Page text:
I always am curious why some buildings last so long while others are so easily replaced. This seems to be an example of one that has been maintained and appreciated by many. But some buildings have a short life. For instance, some stadiums — Wrigley Field and Fenway Park — are embraced and beloved by many; however, much younger stadiums like the Metrodome are easily replaced. Stadiums are just one example I can think of, but I’d like to dig a little bit more into this topic.
I think your last statement is one that is often disregarded in our busy lives; every building has a story, a meaning and had (at some point or still does) a future intended for it.They are an important part of history in every town. I really like the way you show your readers about a piece of this town in Minnesota that most have heard about but perhaps don’t think about. Good report!
To put the building into perspective more today it basically served the purpose of a rest stop. But comparing the Grant building to a rest stop is a shame because the building serves a much larger purpose than that. All of the history, memories, and people that have been in the presence of that building has to be more than I can imagine. The building has to contain some of history’s secrets, and the foundation is significant for more than just a building, it is the heart of the town. To me that is amazing and something that should be kept around. I am glad the Grant building has been preserved, and I continually hope it will stay that way.
Architecture lends a strong and lasting image into our past. There is so much that one can learn about the history of a place based on the buildings left behind. My hometown, Stillwater, MN, is known as the birthplace of Minnesota and known for its big lumber booming era. The historic downtown district is remnant of its bustling past with remaining lumber mills still looming in the foreground of the landscape. This article inspired me to look up what Stillwater’s oldest building is. I found out that Stillwater is home to Minnesota’s first and oldest courthouse!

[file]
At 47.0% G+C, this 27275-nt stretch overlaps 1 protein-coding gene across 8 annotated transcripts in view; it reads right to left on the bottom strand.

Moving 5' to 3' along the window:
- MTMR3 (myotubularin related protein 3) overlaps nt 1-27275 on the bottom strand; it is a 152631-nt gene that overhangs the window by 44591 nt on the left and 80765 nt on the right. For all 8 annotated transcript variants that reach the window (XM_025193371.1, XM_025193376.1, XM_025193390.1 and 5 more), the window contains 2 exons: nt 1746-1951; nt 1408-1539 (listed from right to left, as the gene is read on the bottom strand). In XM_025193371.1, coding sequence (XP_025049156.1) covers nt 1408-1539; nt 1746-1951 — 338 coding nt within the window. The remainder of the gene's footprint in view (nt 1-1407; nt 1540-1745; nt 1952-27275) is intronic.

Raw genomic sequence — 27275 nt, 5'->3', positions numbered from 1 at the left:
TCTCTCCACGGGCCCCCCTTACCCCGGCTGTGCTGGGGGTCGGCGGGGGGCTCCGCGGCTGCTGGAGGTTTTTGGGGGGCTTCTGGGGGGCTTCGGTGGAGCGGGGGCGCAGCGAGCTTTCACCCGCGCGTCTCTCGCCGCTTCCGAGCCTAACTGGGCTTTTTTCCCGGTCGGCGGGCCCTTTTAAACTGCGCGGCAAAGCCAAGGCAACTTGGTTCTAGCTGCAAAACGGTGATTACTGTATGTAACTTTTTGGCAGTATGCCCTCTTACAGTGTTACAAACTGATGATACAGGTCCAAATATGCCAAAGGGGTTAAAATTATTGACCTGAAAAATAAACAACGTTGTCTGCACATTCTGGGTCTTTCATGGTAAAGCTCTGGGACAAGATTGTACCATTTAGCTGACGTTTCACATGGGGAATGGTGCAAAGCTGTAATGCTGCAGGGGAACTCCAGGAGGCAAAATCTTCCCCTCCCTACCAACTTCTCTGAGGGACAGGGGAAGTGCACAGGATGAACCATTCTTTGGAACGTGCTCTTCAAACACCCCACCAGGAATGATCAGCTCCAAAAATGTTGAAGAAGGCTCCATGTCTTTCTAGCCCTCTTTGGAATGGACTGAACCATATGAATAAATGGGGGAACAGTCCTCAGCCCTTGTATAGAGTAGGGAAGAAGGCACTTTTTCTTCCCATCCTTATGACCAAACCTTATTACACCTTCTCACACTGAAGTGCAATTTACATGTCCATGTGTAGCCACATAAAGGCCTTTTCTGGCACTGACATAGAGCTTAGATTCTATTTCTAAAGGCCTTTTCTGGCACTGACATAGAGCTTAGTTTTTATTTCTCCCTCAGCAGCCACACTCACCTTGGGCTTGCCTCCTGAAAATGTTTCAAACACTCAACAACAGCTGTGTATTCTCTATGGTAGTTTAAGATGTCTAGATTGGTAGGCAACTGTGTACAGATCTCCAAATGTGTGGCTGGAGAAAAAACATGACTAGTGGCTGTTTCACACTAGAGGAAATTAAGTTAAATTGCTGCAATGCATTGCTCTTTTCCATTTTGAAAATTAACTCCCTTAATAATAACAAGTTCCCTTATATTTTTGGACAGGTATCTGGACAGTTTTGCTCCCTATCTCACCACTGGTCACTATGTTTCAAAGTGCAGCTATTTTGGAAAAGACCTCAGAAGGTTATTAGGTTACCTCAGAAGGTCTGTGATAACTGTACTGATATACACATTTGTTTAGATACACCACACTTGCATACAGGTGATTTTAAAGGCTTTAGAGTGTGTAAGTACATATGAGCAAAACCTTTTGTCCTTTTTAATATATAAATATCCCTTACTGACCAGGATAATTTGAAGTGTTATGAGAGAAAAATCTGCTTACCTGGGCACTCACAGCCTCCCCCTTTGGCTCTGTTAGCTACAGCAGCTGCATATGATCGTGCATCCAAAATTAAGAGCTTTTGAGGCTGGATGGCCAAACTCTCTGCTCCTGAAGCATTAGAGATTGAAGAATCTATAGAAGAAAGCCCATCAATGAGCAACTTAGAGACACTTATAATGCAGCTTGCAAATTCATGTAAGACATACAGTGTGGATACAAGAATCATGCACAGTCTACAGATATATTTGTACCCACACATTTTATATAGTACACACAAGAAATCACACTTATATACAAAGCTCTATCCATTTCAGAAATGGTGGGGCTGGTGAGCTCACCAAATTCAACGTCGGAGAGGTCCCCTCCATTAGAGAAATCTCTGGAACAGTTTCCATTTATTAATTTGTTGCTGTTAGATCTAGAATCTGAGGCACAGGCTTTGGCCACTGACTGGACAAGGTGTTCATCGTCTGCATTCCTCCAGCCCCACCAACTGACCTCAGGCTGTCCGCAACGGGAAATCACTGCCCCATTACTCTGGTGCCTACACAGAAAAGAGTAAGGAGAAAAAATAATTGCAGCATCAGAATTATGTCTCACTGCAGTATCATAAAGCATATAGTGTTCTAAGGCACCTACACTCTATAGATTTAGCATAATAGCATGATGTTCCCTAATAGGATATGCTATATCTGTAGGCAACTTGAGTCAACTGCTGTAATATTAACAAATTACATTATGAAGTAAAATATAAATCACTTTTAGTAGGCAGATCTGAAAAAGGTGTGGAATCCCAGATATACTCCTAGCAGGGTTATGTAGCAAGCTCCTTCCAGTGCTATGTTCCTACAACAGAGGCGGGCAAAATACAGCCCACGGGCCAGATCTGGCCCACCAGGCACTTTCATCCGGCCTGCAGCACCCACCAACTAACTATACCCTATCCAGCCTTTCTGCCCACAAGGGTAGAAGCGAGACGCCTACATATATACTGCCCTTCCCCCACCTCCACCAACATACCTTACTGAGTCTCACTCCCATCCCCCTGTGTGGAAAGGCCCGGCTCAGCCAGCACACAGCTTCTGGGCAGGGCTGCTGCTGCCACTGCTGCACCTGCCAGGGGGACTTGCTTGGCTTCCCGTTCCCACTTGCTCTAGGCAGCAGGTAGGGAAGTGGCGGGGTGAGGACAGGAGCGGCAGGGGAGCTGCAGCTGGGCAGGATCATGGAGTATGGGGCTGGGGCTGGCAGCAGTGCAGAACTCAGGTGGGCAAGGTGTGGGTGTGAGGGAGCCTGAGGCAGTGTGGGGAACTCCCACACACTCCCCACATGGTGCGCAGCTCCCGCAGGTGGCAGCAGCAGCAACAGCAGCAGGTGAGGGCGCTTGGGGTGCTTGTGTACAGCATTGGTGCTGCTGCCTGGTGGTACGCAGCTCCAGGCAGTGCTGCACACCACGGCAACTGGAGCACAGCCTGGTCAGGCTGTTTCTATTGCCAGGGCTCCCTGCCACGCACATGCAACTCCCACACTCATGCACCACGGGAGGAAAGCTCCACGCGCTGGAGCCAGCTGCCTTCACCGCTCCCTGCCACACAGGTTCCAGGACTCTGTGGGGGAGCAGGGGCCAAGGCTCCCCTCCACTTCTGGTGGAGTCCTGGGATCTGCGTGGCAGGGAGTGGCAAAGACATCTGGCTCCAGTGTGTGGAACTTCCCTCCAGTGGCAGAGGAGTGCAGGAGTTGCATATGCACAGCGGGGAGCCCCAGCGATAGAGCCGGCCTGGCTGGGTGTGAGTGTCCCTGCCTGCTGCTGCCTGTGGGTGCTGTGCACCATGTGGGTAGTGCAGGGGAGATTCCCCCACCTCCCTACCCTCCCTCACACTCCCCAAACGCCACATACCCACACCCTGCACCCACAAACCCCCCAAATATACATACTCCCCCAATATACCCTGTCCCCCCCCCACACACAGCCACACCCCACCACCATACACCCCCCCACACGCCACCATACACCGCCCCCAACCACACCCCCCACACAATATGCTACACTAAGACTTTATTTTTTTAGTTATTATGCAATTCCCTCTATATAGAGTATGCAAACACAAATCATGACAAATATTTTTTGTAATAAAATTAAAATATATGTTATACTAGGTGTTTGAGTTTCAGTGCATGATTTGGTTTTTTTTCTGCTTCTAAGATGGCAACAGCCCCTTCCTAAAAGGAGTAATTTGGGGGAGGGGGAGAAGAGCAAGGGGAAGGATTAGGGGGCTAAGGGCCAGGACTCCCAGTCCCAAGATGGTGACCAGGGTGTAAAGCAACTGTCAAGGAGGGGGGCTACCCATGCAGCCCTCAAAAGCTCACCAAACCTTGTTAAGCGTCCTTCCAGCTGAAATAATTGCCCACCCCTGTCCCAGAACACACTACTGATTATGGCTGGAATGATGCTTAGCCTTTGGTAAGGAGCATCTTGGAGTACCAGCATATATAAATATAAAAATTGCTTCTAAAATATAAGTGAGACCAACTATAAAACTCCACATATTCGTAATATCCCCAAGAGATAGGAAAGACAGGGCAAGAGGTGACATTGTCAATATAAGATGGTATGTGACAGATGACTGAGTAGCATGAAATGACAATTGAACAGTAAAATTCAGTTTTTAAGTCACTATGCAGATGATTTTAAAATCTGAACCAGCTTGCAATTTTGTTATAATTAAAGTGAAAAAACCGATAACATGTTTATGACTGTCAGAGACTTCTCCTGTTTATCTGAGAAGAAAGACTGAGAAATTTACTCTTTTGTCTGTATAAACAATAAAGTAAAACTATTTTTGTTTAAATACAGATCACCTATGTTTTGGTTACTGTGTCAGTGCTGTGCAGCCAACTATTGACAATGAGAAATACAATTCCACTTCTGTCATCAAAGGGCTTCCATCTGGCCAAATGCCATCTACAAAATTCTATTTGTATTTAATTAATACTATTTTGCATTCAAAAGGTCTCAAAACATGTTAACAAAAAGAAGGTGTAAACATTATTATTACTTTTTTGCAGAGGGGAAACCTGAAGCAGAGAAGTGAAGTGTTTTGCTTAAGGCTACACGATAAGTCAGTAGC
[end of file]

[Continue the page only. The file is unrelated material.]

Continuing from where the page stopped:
My family lived there in the mid 90s.. before it was renovated.
After reading this article, I decided to look into old buildings in my hometown: Superior, WI. I discovered that multiple commercial and large residential buildings constructed between 1890 and 1892 and are still standing. So many buildings were built due to an economic boom with the development of railroads and expansion of shipping in the area. However, the panic of 1893 lead to a sharp decline in construction. Mackenzie said the Grant House had always been in business despite economic hardships in the town. In contrast, I see many of the historic buildings in Superior being neglected because there simply is not money to renovate them.
It is really interesting how a place such as Rush City was such a huge impact on society in the late 1800s, as even though it was most people’s final destination it was still the central stop for most individuals. I would love to see The Grant House in person as I bet it has amazing wood features that show the character of those who not only made the house and owned it but also of those many travelers that “gathered to eat, rest, and relax during their travels” in this brick house. I have always been a fan of structures that have been preserved through long periods of time due to its sentimental, historical, or practical value as they tell us more about our ancestors than we actually think about. I bet it was an amazing experience to actually meet the present owner of the house, as she probably not only had amazing lessons and facts, but also interesting stories that most people wouldn’t know about the place. I am really happy that this house is still in business and I hope that future generations of people see it as “not only a symbol of why our community was started in the first place, but also a symbol of the town’s historic value” just like you do.
I like the idea of looking into the oldest building in my hometown. I am from such a small town I don’t even know if there is a building other than maybe a old farm house that is super old there. I think that transportation has such a huge impact on the cities ability to flourish because it makes the difference of being able to get gabs, spend the night, or stop for something to eat if you are just passing by. I am surprised that after the fire of your significant building that they still rebuilt in the same place and based it off of the old building! This shows respect of the past building and helps keep the stories similar.
I found this article super interesting to read, as I have never visited Rush City or heard of the Grant House before. The history of older buildings is always something intriguing because they can hold so much meaning to the people and town, and be representative of the era they were built in. I find that Duluth has many older buildings, but I have never really looked into what they currently are or used to be. The one exception to this is the Glensheen Mansion, which serves as a large tourist attraction for the city due to the family history and Clue-like murders that occurred there. Overall I really enjoyed this post, thanks for sharing!